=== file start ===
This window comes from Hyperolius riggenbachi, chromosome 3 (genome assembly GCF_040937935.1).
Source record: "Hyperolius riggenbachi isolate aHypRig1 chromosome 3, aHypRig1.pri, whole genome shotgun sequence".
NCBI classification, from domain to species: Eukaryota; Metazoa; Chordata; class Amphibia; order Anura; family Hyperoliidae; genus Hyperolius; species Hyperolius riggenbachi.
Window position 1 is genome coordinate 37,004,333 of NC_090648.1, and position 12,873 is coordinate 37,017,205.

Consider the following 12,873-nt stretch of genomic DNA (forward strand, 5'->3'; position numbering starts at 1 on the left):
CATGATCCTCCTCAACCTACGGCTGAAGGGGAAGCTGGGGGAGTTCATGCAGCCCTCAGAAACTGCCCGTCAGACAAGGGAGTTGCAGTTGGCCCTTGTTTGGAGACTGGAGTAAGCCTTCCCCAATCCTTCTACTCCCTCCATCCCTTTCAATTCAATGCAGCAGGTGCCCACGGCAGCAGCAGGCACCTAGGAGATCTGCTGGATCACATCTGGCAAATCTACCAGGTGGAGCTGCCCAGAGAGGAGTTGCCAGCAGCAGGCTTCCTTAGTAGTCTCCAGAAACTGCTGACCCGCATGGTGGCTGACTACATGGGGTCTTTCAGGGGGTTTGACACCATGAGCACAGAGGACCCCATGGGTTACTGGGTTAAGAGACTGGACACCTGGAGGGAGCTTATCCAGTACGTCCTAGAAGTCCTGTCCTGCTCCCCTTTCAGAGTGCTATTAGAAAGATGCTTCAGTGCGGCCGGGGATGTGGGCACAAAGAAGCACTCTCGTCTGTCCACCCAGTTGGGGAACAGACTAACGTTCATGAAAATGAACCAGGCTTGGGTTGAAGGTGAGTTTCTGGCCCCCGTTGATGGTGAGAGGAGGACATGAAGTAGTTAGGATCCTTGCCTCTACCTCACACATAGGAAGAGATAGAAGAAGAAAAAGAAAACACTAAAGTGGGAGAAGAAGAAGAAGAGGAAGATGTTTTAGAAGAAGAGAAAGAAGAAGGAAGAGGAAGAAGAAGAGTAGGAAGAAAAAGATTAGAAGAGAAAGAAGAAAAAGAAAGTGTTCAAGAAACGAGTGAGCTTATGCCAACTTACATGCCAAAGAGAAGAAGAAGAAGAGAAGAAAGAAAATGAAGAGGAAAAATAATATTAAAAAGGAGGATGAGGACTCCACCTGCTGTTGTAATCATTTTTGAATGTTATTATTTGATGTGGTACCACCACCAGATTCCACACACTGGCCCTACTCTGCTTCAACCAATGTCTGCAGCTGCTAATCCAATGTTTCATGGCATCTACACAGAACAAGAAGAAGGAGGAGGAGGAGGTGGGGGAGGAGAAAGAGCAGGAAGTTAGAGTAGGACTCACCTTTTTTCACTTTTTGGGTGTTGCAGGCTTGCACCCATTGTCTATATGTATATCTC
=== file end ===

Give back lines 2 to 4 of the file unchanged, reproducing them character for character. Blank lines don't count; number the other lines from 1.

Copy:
Source record: "Hyperolius riggenbachi isolate aHypRig1 chromosome 3, aHypRig1.pri, whole genome shotgun sequence".
NCBI classification, from domain to species: Eukaryota; Metazoa; Chordata; class Amphibia; order Anura; family Hyperoliidae; genus Hyperolius; species Hyperolius riggenbachi.
Window position 1 is genome coordinate 37,004,333 of NC_090648.1, and position 12,873 is coordinate 37,017,205.